New Report Lifts Lid on ‘Shocking’ Child Marriage Data, Makes Plea to Raise RTE Age to 18

A report released by CRY draws a parallel between education and child marriage, claiming the disruption or lack of education as one of the major hurdles in the abolition of child marriage.

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A report by CRY has shown the extent of the social problem of child marriage in India. Credit: Reuters

New Delhi: A day after the Centre admitted before the Delhi high court that child marriages were indeed taking place in India and the decision to retain a girl’s minimum age for marriage as 15 years was taken under the amended rape law to protect a couple from its purview, the child’s right organisation, Child Relief and You (CRY), released a report stating that child marriage is more prevalent in North India, with nearly 30% of all married persons in Rajasthan being “victims of child marriage”.

The report by CRY has shown the extent of the social problem of child marriage.

Relying on Census 2011 data, it has claimed that at present over 10 million men and 35 million women, who are married and living in North India, were married when they were children. “Topping the list is Rajasthan where almost one third (30%) of the currently married persons were victims of child marriage. Close on heels is Madhya Pradesh with 26% followed by Uttar Pradesh and Haryana at 21% and 20% respectively,” it said.

Observing that “these figures are higher than the national average of 19%,” the report by CRY also stated that there is a vast difference between the age of marriage of men and women, with the latter being three times more likely to be married off as a child.

“The figures for these northern states are extremely shocking and reflect a huge gap in the system, this despite legislations and enhanced awareness on the issue. Child marriage is deeply entrenched in patriarchy, poverty and illiteracy and is widely practiced under the garb of tradition, culture and protection. Even now child marriages continue to be addressed as a social evil and not seen as a violation of child rights. It not only denies them access to education, but also makes young girls vulnerable to abuse and domestic violence,” said the regional director of CRY, Soha Moitra.

The organisation also pointed to the numerous health risks attached to this age-old practice. “Child marriage culminates into premature pregnancy, often leading to high maternal and infant deaths. There is also a risk of giving birth to low weight babies, which in a long term can lead to malnutrition,” it said.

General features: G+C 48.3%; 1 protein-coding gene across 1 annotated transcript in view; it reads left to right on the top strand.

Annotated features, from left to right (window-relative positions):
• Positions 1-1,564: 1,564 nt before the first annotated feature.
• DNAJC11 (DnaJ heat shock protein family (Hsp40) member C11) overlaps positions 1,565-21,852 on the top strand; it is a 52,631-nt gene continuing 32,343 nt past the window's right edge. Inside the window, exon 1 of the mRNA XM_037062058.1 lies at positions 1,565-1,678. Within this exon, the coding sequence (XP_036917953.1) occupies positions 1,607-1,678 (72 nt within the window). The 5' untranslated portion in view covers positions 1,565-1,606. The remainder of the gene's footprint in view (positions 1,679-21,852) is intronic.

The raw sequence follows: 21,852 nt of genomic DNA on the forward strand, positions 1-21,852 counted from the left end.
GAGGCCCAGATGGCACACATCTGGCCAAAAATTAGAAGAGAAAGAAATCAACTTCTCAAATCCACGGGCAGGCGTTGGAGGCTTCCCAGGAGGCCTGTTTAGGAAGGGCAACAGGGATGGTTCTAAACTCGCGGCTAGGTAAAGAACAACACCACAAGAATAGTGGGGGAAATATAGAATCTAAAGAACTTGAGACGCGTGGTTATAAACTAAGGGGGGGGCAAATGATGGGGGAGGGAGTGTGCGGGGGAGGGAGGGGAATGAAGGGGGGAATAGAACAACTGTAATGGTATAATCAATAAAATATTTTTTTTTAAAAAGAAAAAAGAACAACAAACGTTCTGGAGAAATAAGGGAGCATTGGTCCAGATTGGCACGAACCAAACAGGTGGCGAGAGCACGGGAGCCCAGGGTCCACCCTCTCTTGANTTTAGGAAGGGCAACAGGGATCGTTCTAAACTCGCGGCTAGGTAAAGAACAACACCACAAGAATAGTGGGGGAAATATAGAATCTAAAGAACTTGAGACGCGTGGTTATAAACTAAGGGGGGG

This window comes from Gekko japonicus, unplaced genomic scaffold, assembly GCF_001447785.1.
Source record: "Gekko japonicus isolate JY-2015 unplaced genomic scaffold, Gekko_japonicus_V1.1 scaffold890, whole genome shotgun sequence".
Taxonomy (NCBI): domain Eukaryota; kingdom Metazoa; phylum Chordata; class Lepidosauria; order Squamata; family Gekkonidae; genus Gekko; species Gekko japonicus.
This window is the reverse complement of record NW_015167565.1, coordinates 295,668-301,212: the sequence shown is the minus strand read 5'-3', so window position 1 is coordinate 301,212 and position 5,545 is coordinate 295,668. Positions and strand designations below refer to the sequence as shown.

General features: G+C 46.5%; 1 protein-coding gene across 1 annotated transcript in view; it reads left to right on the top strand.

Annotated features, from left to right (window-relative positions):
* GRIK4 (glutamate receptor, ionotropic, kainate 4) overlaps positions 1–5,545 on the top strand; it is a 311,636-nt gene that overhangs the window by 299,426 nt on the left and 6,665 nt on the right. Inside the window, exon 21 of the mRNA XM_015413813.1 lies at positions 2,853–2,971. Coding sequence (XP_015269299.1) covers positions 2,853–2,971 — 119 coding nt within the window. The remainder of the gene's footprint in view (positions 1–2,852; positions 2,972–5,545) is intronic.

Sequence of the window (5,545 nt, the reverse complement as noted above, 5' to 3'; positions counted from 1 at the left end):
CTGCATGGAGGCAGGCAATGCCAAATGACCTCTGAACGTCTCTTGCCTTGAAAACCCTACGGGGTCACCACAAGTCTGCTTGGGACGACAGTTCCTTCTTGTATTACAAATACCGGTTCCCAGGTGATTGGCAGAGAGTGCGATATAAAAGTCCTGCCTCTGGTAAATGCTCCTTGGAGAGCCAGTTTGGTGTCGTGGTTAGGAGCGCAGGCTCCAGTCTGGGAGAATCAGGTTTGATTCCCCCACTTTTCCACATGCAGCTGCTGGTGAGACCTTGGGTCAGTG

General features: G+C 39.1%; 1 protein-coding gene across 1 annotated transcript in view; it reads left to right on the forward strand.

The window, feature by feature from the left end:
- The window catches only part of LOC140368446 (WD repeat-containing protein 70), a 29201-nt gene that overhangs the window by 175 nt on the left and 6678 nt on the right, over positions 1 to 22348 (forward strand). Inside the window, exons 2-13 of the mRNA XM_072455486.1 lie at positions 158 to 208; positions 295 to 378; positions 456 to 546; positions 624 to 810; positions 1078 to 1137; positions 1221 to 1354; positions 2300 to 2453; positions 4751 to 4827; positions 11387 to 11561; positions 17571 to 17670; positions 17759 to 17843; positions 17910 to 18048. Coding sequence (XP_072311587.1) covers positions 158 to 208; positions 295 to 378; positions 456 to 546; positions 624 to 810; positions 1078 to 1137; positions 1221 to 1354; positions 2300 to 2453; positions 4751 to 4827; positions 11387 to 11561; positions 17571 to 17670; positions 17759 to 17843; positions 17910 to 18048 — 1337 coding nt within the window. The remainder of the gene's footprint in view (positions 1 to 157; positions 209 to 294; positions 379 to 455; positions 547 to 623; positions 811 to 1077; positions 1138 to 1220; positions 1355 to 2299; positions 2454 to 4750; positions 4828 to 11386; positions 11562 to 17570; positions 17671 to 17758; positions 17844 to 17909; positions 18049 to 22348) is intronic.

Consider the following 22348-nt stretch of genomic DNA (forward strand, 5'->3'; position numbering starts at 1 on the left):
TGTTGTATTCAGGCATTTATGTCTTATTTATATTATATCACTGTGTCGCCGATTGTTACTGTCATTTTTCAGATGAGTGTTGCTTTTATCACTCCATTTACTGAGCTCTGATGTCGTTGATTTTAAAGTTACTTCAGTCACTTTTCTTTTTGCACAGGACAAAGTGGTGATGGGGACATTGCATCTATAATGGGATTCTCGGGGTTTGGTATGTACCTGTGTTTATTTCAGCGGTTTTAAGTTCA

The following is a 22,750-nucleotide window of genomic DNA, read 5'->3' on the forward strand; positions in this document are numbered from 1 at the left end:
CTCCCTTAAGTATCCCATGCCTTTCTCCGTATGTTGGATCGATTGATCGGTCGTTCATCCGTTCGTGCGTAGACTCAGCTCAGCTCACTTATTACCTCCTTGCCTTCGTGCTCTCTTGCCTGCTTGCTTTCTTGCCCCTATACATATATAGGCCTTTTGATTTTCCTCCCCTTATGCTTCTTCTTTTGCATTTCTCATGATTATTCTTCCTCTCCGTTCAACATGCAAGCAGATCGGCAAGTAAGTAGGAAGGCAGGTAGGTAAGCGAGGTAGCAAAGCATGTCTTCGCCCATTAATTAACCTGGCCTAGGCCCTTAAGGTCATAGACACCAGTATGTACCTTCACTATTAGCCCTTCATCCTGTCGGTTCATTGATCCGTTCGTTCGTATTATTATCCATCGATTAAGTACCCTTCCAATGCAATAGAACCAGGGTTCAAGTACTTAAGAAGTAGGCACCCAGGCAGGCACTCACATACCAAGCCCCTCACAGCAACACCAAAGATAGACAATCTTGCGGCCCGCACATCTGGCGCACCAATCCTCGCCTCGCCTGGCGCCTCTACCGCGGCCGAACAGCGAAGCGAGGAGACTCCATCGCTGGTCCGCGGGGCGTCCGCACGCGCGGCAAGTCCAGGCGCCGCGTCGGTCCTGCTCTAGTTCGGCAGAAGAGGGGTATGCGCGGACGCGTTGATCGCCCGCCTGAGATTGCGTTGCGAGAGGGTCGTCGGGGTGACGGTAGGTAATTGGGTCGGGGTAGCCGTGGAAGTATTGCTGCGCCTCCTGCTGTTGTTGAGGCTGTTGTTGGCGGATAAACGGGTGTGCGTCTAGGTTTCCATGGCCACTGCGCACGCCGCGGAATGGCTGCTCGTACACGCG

In absolute terms, the report claims that Uttar Pradesh has the highest incidence of child marriages at 13.5 lakh, with Ghaziabad district – a satellite township of the national capital – ranking the second highest among all districts, followed by Allahabad and Agra.

According to the report, Rajasthan has recorded nearly 7.5 lakh incidences of child marriage, with the capital city Jaipur and Jodhpur posting the highest number of cases. Madhya Pradesh also recorded nearly five lakh cases of child marriage, with Indore and Bhopal figuring right at the top in the state.

In Haryana, Faridabad – a district bordering the National Capital of Delhi – reported the highest number of cases.

Commenting on this social malaise, Moitra said, “while the government should ensure stricter implementation of the law [including strengthening registration of births and marriages to establish the age of the child] and prosecution of offenders, it is extremely crucial to influence the behavior and attitude of the communities for a lasting change.”

Drawing a parallel between education and child marriage, the organisation has claimed the disruption or lack of education as one of the major hurdles in the abolition of child marriage. “An out of school child is more likely to be married off quickly.”

The report stated that although several children do not have any access to education, even among those who do have an access to it, the dropout rate seems to be of major concern.

The children falling in the 14-18 year age bracket are outside the purview of the Right to Education Act and are therefore most likely to drop out of school. These children, in particular girls, become most vulnerable to child marriage, trafficking and child labour, the report said, demanding the scope of the Act to be extended up to the age of 18 in order address this problem.

In its submission before the Delhi high court, the Centre, through the Ministry of Home Affairs, defended its decision to retain the minimum age of girls to marry at 15.

Responding to a public interest litigation, which had stated that an “inconsistency” had crept in through the amended rape law as it protected a man for the offence of unnatural sex with his minor wife, the Centre said the amended section 375(2) of Indian Penal Code, which dealt with the issue, had borne in mind the fact that “the social, economic and educational development in the country is still uneven and child marriages are taking place”.

“It has been decided to retain the age of 15 years under exception 2 of section 375 (rape) of the IPC so as to give protection to husband and wife against criminalising the sexual activity between them,” it said, adding that ‘”although the age of consent is 18 years and child marriage is discouraged, marriage below the permissible age is avoidable but not void in law on account of social realities.”